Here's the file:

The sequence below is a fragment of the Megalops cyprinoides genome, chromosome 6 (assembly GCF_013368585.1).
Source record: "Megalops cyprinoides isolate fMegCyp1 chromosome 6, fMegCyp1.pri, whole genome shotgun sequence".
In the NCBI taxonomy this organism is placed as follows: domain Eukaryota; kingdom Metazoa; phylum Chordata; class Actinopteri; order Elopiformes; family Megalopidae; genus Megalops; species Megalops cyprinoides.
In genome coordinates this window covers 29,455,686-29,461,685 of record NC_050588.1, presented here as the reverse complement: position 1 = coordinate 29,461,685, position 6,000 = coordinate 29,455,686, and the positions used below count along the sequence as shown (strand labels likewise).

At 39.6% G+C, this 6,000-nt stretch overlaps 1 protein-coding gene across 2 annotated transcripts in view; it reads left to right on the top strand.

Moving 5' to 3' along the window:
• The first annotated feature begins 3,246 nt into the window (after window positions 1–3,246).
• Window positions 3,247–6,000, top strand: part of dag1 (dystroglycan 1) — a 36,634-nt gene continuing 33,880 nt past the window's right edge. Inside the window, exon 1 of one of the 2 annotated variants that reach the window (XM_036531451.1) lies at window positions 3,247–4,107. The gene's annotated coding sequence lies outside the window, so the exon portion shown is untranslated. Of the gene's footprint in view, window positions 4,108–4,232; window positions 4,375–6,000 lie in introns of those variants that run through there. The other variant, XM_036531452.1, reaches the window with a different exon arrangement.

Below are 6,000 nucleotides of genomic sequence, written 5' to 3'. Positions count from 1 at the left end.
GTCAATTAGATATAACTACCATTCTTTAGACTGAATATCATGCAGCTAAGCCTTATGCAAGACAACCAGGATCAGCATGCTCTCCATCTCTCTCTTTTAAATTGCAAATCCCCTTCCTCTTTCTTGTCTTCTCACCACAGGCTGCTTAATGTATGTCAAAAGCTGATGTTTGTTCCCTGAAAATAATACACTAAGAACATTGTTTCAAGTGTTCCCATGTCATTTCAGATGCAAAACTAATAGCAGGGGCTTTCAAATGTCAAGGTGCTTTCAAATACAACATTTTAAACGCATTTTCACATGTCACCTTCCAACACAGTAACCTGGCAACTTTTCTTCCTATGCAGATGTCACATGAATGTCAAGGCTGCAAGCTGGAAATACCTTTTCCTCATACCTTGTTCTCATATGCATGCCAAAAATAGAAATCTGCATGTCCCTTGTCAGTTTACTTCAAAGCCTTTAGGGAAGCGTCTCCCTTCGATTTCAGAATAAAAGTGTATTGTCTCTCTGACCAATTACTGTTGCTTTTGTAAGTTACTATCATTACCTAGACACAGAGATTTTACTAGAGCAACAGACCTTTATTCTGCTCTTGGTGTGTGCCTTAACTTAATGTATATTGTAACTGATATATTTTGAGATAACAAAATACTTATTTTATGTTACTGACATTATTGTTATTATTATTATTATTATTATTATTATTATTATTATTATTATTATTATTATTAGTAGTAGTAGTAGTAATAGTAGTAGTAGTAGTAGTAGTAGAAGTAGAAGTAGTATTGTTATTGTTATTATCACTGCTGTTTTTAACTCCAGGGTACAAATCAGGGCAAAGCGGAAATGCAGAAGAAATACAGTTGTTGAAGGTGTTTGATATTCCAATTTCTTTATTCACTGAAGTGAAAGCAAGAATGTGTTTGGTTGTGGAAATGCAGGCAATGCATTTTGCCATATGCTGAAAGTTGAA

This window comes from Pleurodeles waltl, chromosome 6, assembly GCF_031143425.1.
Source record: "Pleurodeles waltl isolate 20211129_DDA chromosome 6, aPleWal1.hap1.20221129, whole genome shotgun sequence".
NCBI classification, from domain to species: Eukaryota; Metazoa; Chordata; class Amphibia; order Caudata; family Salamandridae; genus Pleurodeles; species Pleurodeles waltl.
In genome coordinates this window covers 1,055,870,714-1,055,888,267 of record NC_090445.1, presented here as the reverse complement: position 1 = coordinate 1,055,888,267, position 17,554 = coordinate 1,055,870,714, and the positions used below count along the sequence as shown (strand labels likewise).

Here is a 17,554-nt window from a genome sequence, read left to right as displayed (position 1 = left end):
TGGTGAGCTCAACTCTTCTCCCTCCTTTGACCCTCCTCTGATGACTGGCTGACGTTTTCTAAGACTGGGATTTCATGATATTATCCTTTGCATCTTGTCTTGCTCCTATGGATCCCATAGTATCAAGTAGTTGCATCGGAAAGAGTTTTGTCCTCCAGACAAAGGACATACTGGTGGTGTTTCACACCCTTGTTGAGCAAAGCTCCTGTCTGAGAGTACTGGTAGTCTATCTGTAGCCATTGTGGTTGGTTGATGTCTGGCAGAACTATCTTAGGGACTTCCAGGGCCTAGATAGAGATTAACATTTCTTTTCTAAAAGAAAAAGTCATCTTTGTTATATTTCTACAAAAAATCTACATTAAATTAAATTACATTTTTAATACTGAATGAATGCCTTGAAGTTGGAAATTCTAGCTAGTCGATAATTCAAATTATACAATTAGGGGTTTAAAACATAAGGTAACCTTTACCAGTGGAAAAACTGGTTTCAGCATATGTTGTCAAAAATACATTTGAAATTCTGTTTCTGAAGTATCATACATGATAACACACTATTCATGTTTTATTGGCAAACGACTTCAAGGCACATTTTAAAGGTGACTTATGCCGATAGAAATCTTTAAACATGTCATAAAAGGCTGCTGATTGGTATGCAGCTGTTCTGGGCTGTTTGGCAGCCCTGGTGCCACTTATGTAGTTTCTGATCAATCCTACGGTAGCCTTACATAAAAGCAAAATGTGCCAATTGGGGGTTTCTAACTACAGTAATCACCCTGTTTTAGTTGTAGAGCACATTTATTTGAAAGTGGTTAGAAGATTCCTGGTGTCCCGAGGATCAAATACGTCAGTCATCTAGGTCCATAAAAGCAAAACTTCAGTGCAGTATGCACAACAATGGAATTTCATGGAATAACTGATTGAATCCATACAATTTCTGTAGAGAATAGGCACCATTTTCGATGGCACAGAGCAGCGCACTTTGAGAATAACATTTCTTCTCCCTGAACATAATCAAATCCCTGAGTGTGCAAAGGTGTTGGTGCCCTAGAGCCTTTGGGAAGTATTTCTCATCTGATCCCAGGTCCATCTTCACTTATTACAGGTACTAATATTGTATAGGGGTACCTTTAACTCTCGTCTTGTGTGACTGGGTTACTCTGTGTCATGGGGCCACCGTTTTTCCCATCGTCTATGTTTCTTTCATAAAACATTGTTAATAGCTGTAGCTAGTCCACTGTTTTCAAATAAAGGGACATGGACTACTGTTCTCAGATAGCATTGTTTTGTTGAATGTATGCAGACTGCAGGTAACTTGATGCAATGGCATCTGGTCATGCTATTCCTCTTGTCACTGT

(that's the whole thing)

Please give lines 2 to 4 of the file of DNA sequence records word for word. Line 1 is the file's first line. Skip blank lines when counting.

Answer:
Source record: "Megalops cyprinoides isolate fMegCyp1 chromosome 6, fMegCyp1.pri, whole genome shotgun sequence".
In the NCBI taxonomy this organism is placed as follows: domain Eukaryota; kingdom Metazoa; phylum Chordata; class Actinopteri; order Elopiformes; family Megalopidae; genus Megalops; species Megalops cyprinoides.
In genome coordinates this window covers 29,455,686-29,461,685 of record NC_050588.1, presented here as the reverse complement: position 1 = coordinate 29,461,685, position 6,000 = coordinate 29,455,686, and the positions used below count along the sequence as shown (strand labels likewise).